How compliant are you? That is one of the first questions a newly minted compliance manager should ask themselves about their businesses and associated procedures. Nevertheless, many assume that a simple audit or inventory may be enough of an indicator that compliance requirements are fully enforced. However, there are many twists and turns in the world of compliance, some that go unnoticed and leave gaping holes in security.

Take, for example, remote control applications. They are used primarily for tech support to take control of a PC to troubleshoot a problem, and have become common in many organizations. It is pretty straightforward to secure a tech support-initiated remote control session, because many safeguards are built in and everything usually takes place inside the corporate firewall to keep data secure.

Yet there are times when remote control services/software can become a compliance manager’s biggest enemy — especially those trying to adhere to compliance requirements that specifically target a remote access system. The problem stems from the PCI DSS regulation, which contains specific requirements on how access to personally identifiable information links to payment accounts. One of the key requirements is that data isn’t compromised from an unsecured remote access system.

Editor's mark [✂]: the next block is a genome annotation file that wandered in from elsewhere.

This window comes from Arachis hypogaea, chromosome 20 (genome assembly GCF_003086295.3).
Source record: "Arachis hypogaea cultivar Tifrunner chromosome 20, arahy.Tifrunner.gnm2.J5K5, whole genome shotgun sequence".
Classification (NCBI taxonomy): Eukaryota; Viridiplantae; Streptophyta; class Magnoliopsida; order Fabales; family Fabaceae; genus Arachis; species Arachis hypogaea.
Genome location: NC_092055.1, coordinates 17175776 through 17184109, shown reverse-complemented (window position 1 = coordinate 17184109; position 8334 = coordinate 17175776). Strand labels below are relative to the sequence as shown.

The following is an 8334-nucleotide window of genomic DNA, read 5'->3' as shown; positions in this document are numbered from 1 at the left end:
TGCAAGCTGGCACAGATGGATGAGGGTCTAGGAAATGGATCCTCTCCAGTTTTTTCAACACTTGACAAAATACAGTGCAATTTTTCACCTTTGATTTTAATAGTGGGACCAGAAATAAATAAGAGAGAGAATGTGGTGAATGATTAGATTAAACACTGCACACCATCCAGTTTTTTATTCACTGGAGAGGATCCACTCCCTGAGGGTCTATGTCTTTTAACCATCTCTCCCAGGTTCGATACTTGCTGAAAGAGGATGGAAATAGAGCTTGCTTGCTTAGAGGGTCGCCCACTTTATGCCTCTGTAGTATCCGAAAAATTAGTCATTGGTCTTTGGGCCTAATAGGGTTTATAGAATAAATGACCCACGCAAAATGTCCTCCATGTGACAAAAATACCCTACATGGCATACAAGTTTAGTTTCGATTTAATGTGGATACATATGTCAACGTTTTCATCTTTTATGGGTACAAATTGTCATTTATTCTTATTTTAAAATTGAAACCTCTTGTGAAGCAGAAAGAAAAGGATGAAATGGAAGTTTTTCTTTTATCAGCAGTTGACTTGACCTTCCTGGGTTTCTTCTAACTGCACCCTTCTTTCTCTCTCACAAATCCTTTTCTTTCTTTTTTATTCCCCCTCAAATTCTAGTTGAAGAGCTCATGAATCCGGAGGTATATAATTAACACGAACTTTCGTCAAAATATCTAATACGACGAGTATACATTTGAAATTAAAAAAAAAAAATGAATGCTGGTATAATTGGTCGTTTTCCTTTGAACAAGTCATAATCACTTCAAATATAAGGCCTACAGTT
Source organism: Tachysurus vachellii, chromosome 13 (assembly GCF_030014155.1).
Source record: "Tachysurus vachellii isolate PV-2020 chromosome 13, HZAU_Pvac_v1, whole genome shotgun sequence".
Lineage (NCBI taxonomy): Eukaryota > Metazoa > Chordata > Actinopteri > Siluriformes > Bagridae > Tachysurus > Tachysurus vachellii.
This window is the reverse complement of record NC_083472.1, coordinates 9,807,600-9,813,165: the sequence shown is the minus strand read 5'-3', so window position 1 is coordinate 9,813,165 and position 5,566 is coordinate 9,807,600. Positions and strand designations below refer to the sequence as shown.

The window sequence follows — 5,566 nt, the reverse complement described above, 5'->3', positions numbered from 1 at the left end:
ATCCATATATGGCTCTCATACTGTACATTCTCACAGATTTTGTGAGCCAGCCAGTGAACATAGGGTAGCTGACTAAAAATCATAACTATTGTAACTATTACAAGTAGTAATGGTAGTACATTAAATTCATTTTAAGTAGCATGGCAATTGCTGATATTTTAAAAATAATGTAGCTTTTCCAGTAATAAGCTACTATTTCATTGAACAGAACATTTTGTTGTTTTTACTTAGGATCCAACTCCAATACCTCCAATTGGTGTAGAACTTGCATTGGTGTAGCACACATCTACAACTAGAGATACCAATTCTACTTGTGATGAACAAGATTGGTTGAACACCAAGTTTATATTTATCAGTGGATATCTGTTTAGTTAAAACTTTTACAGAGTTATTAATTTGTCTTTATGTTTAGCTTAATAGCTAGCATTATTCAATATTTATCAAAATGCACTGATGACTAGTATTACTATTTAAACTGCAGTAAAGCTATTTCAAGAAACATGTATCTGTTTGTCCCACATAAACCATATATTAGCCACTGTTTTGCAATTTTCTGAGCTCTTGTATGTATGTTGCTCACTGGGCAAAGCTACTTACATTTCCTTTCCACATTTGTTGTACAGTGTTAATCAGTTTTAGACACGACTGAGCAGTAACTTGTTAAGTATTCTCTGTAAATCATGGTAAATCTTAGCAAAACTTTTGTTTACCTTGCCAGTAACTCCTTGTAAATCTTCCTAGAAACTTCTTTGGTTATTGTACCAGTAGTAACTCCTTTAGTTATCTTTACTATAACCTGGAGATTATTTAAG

Unsecured is a broad term, but compliance officers can rest assured that an unsecured connection includes any end-user installed remote access service or application, such as GoToMyPC or LogMeIn. End users install those services for a number of reasons, ranging from collaboration to working from home to getting support from an outside source. Nevertheless, if the target PC deals with information that falls under compliance requirements, odds are those regulations are being broken.

So, what does all of this mean to the compliance officer? Simply put, better control over what end users can do with their PCs and comprehensive software inventories are a must-have. What’s more, advanced technology that blocks remote control services at the firewall is something that must be considered.

Frank Ohlhorst is an award-winning technology journalist, professional speaker and IT business consultant with more than 25 years of experience in the technology arena. He has written for several leading technology and business publications, and was also executive technology editor at eWEEK and director at CRN Test Center.